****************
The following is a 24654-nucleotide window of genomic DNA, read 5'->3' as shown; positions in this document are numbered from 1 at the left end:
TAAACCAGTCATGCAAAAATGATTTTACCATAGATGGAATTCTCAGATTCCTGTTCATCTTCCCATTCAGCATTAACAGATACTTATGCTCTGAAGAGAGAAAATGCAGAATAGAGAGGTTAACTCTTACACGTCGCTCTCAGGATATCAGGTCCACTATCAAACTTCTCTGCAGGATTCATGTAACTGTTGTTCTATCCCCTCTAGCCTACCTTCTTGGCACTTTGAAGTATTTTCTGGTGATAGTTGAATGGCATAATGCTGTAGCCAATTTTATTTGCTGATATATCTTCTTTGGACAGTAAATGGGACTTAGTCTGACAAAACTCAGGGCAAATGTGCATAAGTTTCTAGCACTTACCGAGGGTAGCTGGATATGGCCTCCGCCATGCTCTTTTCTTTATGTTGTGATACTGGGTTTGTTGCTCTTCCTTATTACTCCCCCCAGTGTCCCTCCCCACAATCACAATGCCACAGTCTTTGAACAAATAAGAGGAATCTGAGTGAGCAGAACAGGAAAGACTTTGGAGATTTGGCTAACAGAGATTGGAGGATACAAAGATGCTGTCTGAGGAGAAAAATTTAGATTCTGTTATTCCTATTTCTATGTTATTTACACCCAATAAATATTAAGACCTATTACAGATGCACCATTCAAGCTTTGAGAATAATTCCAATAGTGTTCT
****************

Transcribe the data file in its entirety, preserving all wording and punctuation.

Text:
The following is a 24654-nucleotide window of genomic DNA, read 5'->3' as shown; positions in this document are numbered from 1 at the left end:
TAAACCAGTCATGCAAAAATGATTTTACCATAGATGGAATTCTCAGATTCCTGTTCATCTTCCCATTCAGCATTAACAGATACTTATGCTCTGAAGAGAGAAAATGCAGAATAGAGAGGTTAACTCTTACACGTCGCTCTCAGGATATCAGGTCCACTATCAAACTTCTCTGCAGGATTCATGTAACTGTTGTTCTATCCCCTCTAGCCTACCTTCTTGGCACTTTGAAGTATTTTCTGGTGATAGTTGAATGGCATAATGCTGTAGCCAATTTTATTTGCTGATATATCTTCTTTGGACAGTAAATGGGACTTAGTCTGACAAAACTCAGGGCAAATGTGCATAAGTTTCTAGCACTTACCGAGGGTAGCTGGATATGGCCTCCGCCATGCTCTTTTCTTTATGTTGTGATACTGGGTTTGTTGCTCTTCCTTATTACTCCCCCCAGTGTCCCTCCCCACAATCACAATGCCACAGTCTTTGAACAAATAAGAGGAATCTGAGTGAGCAGAACAGGAAAGACTTTGGAGATTTGGCTAACAGAGATTGGAGGATACAAAGATGCTGTCTGAGGAGAAAAATTTAGATTCTGTTATTCCTATTTCTATGTTATTTACACCCAATAAATATTAAGACCTATTACAGATGCACCATTCAAGCTTTGAGAATAATTCCAATAGTGTTCT